Active Raid follows a police unit in near-future Japan that uses personal robotic suits called Willwear. They're basically miniature mecha, taking on threats that largely come from misuse of technology.
Ghost in the Shell fan). There are quite a few plot points that revolve around bureaucratic in-fighting, a staple of the genre. The unit members fit broadly into the usual stereotypes: techie handyman, calm but rule-bound fighter, info hacker, hot-headed fighter, and so on. The overall story progresses from seemingly unrelated crimes to tracking down a shadowy mastermind (twice, since it's broken into two seasons). I'd say the series does an adequate job of representing the genre, though nothing particularly new or exciting.
At first glance, Active Raid does very little to make it stand out from any similar series. A bunch of young officers are gathered in a special unit that takes on mecha...I mean, Willwear...threats. Just about every episode makes sure to spend time going through the Willwear-equipping process, making it look like a toy commercial. The villains are caricatures, from bank robbers to love-crazed idol fans. Fan service is minimal as far as these kind of series go, but certainly not completely absent. Not exactly breaking new ground.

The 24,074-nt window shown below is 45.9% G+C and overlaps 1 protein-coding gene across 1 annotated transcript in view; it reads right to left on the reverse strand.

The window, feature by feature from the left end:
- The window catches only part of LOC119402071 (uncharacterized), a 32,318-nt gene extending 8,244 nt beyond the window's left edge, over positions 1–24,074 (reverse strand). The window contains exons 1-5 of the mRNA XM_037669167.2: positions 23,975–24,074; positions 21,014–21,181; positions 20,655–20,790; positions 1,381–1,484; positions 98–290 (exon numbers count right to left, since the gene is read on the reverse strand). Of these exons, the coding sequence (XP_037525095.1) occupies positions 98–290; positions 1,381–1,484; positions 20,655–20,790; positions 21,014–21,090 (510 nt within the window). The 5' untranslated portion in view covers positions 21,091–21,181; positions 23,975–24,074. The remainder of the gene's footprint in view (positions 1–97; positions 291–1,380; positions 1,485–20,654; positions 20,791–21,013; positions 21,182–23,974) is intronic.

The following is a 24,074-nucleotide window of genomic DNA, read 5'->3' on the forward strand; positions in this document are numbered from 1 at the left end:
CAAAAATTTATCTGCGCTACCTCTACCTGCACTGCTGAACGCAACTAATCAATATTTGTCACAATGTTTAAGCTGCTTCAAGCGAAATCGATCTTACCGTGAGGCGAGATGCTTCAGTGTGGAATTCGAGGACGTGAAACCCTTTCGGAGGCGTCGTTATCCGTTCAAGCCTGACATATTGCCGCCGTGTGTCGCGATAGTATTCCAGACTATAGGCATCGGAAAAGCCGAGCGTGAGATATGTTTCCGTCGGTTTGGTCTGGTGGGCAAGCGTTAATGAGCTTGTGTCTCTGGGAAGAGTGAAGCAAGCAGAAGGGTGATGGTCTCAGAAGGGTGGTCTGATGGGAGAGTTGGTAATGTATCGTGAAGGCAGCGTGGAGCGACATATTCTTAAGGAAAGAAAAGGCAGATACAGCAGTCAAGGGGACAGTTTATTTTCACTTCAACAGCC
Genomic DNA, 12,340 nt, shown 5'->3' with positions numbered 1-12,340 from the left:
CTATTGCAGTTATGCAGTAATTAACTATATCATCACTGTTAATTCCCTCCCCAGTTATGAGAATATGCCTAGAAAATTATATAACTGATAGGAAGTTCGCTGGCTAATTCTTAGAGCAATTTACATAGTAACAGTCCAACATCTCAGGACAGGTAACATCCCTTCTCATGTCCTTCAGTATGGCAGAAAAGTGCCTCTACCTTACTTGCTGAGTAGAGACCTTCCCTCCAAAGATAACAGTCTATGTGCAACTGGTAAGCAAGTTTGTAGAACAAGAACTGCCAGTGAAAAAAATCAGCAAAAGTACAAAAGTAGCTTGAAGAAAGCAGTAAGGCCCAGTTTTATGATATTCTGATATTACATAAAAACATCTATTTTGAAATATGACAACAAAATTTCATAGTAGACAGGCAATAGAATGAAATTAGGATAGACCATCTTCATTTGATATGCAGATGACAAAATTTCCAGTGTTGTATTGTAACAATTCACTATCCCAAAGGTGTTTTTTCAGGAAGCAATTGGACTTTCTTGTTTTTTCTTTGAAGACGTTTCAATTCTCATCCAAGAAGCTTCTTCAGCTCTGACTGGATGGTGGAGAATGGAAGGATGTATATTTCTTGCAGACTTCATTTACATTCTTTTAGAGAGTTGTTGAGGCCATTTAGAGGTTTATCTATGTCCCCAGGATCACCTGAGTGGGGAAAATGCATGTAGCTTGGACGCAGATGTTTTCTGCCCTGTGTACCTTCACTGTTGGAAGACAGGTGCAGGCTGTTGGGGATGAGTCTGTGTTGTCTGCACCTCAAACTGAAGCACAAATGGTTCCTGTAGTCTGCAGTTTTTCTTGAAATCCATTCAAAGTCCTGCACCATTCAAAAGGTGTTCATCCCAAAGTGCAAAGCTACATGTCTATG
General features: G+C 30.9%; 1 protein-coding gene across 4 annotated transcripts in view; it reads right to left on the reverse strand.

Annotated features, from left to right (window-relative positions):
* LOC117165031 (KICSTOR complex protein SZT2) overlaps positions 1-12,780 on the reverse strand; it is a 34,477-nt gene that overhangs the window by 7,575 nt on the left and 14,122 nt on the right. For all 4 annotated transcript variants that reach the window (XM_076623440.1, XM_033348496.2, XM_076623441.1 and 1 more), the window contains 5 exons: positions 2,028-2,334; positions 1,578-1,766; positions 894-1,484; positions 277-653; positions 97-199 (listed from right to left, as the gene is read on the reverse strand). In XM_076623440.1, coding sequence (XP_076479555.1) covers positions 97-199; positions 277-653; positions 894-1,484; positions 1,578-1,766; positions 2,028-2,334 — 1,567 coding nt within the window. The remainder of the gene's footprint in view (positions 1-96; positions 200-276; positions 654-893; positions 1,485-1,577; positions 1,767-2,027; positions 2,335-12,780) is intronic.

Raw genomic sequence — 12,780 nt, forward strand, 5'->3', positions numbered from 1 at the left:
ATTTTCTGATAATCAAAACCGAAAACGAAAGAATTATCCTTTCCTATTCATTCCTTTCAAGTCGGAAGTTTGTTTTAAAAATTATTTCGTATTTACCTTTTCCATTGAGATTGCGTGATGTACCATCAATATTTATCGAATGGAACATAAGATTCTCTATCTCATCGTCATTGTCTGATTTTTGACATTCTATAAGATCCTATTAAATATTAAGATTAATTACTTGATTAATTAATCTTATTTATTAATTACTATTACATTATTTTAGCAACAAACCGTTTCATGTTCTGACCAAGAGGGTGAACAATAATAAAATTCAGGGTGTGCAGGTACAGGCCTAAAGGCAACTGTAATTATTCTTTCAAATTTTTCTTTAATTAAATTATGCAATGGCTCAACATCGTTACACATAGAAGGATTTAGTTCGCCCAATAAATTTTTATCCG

That impression never completely goes away, but there's more to the series as it goes along. Quite a few contemporary societal issues are brought up, from government corruption to dealing with dementia to the dangers of widespread malware attacks. It's all done in a fairly light-hearted way, but it seemed clear to me that the writers wanted to give viewers something to think about beyond just the robot suits zipping around. You could pretty easily choose to ignore it, but those themes are there if you're inclined to consider them.
Active Raid is worth the time to watch if you're a fan of the police/military and/or mecha genres, as long as you don't mind that it doesn't take itself too seriously. It's unlikely to change your mind if you don't particularly like those genres, though.